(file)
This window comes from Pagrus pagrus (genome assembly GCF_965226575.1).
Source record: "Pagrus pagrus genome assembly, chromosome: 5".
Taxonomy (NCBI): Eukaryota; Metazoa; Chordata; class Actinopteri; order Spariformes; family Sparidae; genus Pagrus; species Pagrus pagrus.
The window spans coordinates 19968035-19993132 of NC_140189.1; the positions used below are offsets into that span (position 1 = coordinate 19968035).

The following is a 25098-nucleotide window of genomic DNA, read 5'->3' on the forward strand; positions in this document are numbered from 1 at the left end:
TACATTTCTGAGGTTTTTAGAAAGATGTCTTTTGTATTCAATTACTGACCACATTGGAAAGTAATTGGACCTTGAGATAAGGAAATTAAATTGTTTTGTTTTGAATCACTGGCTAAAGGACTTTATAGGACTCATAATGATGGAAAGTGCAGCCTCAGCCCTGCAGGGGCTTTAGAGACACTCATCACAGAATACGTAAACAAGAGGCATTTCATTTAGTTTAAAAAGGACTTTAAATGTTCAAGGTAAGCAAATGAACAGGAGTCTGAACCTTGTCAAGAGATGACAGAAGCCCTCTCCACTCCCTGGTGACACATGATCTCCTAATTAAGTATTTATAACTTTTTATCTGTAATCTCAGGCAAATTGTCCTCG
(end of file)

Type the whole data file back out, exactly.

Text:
This window comes from Pagrus pagrus (genome assembly GCF_965226575.1).
Source record: "Pagrus pagrus genome assembly, chromosome: 5".
Taxonomy (NCBI): Eukaryota; Metazoa; Chordata; class Actinopteri; order Spariformes; family Sparidae; genus Pagrus; species Pagrus pagrus.
The window spans coordinates 19968035-19993132 of NC_140189.1; the positions used below are offsets into that span (position 1 = coordinate 19968035).

The following is a 25098-nucleotide window of genomic DNA, read 5'->3' on the forward strand; positions in this document are numbered from 1 at the left end:
TACATTTCTGAGGTTTTTAGAAAGATGTCTTTTGTATTCAATTACTGACCACATTGGAAAGTAATTGGACCTTGAGATAAGGAAATTAAATTGTTTTGTTTTGAATCACTGGCTAAAGGACTTTATAGGACTCATAATGATGGAAAGTGCAGCCTCAGCCCTGCAGGGGCTTTAGAGACACTCATCACAGAATACGTAAACAAGAGGCATTTCATTTAGTTTAAAAAGGACTTTAAATGTTCAAGGTAAGCAAATGAACAGGAGTCTGAACCTTGTCAAGAGATGACAGAAGCCCTCTCCACTCCCTGGTGACACATGATCTCCTAATTAAGTATTTATAACTTTTTATCTGTAATCTCAGGCAAATTGTCCTCG